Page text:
Handel: Judas Maccabaeus

NDR Chor; FestspielOrchester Göttingen/Laurence Cummings, et al (Accent)

Our rating 
5.0 out of 5 star rating 5.0
CD_ACC26410_Handel

Handel
Judas Maccabaeus, HWV 63
Deanna Breiwick (soprano), Sophie Harmsen (mezzo-soprano), Owen Willetts (countertenor), João Fernandes (bass); NDR Chor; FestspielOrchester Göttingen/Laurence Cummings
Accent ACC 26410   137:00 mins (2 discs)

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This is one of the best Judas Maccabaeus performances ever. As artistic director of the festival where this recording was made, Laurence Cummings brought together top soloists, band and choir, all of whom blaze forth in this masterpiece. If only the oratorio weren’t such rank propaganda! In the spring of 1746, the Duke of Cumberland committed extensive war crimes in the process of crushing the Jacobite rebellion; Judas Maccabaeus celebrates Cumberland’s ‘triumph’ by showing its titular hero uniting the splintered Jewish nation to exterminate an ungodly enemy from within.

Under Handel’s pen, the plot’s mix of individual with collective perspectives becomes a sweeping drama. Many-hued solo laments beguile the ear, brusque solo-chorus exchanges dial up tension, and counterpoint such as the choir’s double fugue in ‘We never, never, will bow down’ signpost true faith. The scoring, as when the drum and trumpet are withheld until Part II (‘Sound an alarm’), is pure genius.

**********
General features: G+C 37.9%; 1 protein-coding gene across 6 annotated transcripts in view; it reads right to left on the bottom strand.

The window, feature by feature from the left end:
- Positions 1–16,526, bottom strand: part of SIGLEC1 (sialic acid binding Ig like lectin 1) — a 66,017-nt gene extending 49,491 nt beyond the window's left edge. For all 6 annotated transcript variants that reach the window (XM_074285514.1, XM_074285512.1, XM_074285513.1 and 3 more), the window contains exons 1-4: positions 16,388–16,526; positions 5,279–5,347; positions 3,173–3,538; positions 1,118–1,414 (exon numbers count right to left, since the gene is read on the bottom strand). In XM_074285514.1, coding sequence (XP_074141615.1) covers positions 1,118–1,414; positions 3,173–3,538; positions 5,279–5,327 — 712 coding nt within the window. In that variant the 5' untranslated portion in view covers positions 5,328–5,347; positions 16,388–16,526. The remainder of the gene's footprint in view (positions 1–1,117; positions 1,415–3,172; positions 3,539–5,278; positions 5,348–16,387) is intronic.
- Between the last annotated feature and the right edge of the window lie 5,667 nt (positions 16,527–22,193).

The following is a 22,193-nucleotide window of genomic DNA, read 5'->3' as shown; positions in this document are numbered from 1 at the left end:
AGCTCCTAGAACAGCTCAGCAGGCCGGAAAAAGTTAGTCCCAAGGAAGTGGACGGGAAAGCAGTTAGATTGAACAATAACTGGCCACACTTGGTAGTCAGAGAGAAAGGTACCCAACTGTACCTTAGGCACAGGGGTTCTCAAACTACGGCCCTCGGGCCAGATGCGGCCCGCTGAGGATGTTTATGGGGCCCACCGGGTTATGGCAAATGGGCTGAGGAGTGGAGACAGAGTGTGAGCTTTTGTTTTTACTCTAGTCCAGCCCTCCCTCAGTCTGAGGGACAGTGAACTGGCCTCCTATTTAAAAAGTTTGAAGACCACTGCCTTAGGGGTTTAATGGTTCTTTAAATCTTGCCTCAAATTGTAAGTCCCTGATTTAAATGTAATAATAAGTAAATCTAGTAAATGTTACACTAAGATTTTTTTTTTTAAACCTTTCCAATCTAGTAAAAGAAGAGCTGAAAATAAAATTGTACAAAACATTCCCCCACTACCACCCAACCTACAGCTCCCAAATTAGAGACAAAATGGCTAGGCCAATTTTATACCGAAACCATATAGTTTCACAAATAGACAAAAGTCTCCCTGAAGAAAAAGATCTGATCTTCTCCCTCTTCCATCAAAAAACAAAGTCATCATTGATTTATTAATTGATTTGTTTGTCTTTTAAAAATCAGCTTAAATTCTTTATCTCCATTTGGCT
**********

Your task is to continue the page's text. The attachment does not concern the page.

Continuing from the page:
Cummings and his performers vivify all these moments, and many more. To my ear, no choir has done justice to the intricacy of Handel’s writing like the NDR Chor does. Incisive, sensitive and saturated with colour, the choir’s sound moves effortlessly between intentionally nasty and utterly gorgeous. Cummings fuses choir with band, whipping both into a frenzy. Just as tensions reach a breaking point, he steps back to let a soloist re-calibrate the mood. Among the fine talent, Deanna Breiwick stands out: her lyricism soothes even when she sings of suffering. However vile its occasion, Handel’s work is among his most brilliant, and Cummings does it full justice.

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Berta Joncus